Why Laser eye surgery may not be right for you

why laser eye surgery might not be right

Although laser eye surgery has become synonymous with vision correction, it may not be the best procedure for your eyes. There are other types of surgery such as lens replacement (RLE) which may give you a better outcome.

Laser eye surgery is fast, incredibly safe and more affordable than lens replacement surgery. However, laser eye surgery has limited benefit if you are over forty. As we age, vision deteriorates because the lens in our eye is also aging. When we are young, the lens, which allows us to quickly change the way we focus from distance to near, and back again is supple and flexible. Then as we get older, the lens becomes stiffer and less able to change shape quickly and accurately.

Eyesight suffers because your lens cannot work as an efficient system with the cornea, so vision start to appear blurry for people. Whether you have had perfect vision all your life, or suffered from short or long sightedness over the year, everyone is susceptible to form of vision error. Termed presbyopia, it is the reason people in their late 30’s and early 40’s often find that for the first time in their lives they require glasses or contact lenses. 

If you have presbyopia then laser eye surgery will only help correct your vision temporarily. In order to improve your vision permanently, you will need a procedure that removes the natural lens and replaces it with a new artificial one. For this reason, our surgeons rarely recommend laser eye surgery for people over 40 years of age. They also often encourage those in their late 30’s to hold off from treatment of any kind until they would benefit from lens replacement in their 40’s or 50’s. Although immediate results from laser eye surgery may be impressive and the costs are certainly more attractive, the risk is your vision improvement may be short lived.  

RLE is a permanent vision correction solution which prevents you from developing cataracts in the future. Over 95% of patients are very pleased or pleased with their eyesight after RLE surgery.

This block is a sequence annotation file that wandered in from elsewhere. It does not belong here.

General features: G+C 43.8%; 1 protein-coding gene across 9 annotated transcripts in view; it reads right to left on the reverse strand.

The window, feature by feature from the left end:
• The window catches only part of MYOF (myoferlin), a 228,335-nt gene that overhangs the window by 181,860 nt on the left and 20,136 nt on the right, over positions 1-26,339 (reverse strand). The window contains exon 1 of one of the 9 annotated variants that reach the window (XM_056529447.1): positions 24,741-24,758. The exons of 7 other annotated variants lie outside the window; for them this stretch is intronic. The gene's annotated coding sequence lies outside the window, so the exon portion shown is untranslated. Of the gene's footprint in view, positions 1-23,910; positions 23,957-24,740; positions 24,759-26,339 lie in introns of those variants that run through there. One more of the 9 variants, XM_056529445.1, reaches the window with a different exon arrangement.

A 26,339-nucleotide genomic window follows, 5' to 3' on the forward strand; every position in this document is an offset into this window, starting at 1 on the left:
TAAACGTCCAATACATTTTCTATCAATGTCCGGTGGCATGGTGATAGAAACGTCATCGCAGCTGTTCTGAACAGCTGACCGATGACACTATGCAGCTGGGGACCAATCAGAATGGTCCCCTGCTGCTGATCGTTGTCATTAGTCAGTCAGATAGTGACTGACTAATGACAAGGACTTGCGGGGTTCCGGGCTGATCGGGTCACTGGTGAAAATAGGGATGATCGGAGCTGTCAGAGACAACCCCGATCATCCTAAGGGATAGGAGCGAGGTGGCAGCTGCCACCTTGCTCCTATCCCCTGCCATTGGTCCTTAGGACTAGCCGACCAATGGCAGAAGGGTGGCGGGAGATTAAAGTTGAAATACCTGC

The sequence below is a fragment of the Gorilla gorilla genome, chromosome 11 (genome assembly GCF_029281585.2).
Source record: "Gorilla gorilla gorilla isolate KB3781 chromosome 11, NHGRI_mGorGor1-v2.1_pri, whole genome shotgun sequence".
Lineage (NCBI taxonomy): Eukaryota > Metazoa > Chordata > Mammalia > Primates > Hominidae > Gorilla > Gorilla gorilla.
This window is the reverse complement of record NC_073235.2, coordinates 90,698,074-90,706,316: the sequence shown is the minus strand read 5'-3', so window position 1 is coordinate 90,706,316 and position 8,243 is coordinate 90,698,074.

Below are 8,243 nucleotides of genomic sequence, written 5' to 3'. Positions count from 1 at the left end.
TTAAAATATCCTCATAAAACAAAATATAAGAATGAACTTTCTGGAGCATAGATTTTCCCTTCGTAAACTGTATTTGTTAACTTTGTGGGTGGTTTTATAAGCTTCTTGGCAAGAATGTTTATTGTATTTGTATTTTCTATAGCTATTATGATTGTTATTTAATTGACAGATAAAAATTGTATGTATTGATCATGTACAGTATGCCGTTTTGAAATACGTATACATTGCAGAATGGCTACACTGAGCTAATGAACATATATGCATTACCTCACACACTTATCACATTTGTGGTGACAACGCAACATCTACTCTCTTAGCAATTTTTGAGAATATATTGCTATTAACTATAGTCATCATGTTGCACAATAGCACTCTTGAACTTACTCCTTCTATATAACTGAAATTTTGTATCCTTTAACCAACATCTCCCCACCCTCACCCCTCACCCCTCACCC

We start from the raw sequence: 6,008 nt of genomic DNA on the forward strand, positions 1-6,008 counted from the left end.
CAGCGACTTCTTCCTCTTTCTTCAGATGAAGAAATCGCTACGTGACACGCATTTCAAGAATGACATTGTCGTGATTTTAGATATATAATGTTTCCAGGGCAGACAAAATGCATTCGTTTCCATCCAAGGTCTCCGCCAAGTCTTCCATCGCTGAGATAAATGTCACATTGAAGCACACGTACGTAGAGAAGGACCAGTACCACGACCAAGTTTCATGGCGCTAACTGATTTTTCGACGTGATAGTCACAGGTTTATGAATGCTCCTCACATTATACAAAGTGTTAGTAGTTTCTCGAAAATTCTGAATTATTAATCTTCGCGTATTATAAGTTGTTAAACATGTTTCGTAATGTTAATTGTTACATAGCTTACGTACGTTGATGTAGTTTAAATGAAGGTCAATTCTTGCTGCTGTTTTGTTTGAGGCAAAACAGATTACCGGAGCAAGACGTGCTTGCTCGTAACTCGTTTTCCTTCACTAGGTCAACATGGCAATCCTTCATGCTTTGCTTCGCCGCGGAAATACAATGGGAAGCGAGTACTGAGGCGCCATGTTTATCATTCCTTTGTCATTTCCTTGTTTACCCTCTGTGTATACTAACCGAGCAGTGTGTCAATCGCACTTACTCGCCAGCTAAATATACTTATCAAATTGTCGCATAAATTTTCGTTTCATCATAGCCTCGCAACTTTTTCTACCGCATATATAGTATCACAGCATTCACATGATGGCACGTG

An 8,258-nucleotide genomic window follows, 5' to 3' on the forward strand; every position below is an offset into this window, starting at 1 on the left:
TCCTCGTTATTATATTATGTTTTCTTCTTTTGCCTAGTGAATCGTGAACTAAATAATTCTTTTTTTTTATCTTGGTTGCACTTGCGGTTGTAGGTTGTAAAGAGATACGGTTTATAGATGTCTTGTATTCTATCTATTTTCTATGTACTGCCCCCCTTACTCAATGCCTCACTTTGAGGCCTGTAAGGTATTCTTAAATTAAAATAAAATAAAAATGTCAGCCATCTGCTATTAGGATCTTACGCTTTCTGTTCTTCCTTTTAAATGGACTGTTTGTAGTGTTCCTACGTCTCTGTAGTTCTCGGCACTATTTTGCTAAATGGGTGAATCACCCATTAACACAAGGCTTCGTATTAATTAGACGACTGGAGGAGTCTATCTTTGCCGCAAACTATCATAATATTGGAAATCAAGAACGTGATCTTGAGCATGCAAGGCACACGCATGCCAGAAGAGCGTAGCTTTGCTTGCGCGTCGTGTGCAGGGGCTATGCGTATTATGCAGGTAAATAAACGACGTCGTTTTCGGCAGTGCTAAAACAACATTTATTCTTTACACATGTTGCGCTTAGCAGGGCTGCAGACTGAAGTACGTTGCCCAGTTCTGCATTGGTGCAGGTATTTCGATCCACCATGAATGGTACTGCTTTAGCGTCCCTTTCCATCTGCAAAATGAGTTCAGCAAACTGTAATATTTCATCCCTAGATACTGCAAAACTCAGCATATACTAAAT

What is involved in lens replacement surgery? 

During RLE, the natural lens is removed with an ultrasound probe. The probe is gently inserted into the eye where the ultrasound waves breakdown the tissue of the presbyopic lens. Then, in its place the surgeon implants an artificial lens. This artificial lens is custom ordered to match your prescription so that the new lens can return your vision back to 20/20 or better. 

Which lens should I choose? 

There are different lenses available to you. Monofocal lenses aim to reduce spectacle dependence for distance (driving) vision. You will be glasses-free for long sighted vision but will need glasses for close up tasks such as reading or needle work. If you wish to reduce your reliance on glasses further, trifocal lenses can reduce spectacle reliance for a wider range of activities, including intermediate (computer screen) and near (reading) vision. This is because trifocal lenses have three points of focus (far, intermediate and near). 

Toric lenses can also be created which correct astigmatic. 

It’s a complicated business so we always recommend taking some time to understand the different lenses, how they help and how this will affect your individual eyes. 

Try our lens simulator to see how lens implants could improve your vision.

Results

Most people who undergo RLE are very satisfied with their vision post-operatively. For those individuals who wish to correct their distance vision but are happy to wear glasses for reading, monofocal lenses are ideal. For those who wish to be glasses free, trifocal lenses will correct both distance and close up vision. Less than 20% of people will still need glasses after surgery with trifocal lenses. 

RLE is intended to help you achieve spectacle and contact lens independence so that you can lead a more active lifestyle. 

RLE with lens implantation is intended and expected to last a patient for the rest of their lives. If you are having a hip replacement, your artificial hip implant will eventually wear out and will need to be replaced. The artificial lenses used inside your eyes have been in use since the 1980’s and evidence suggests that one lens implant procedure will last you for the rest of your life. 

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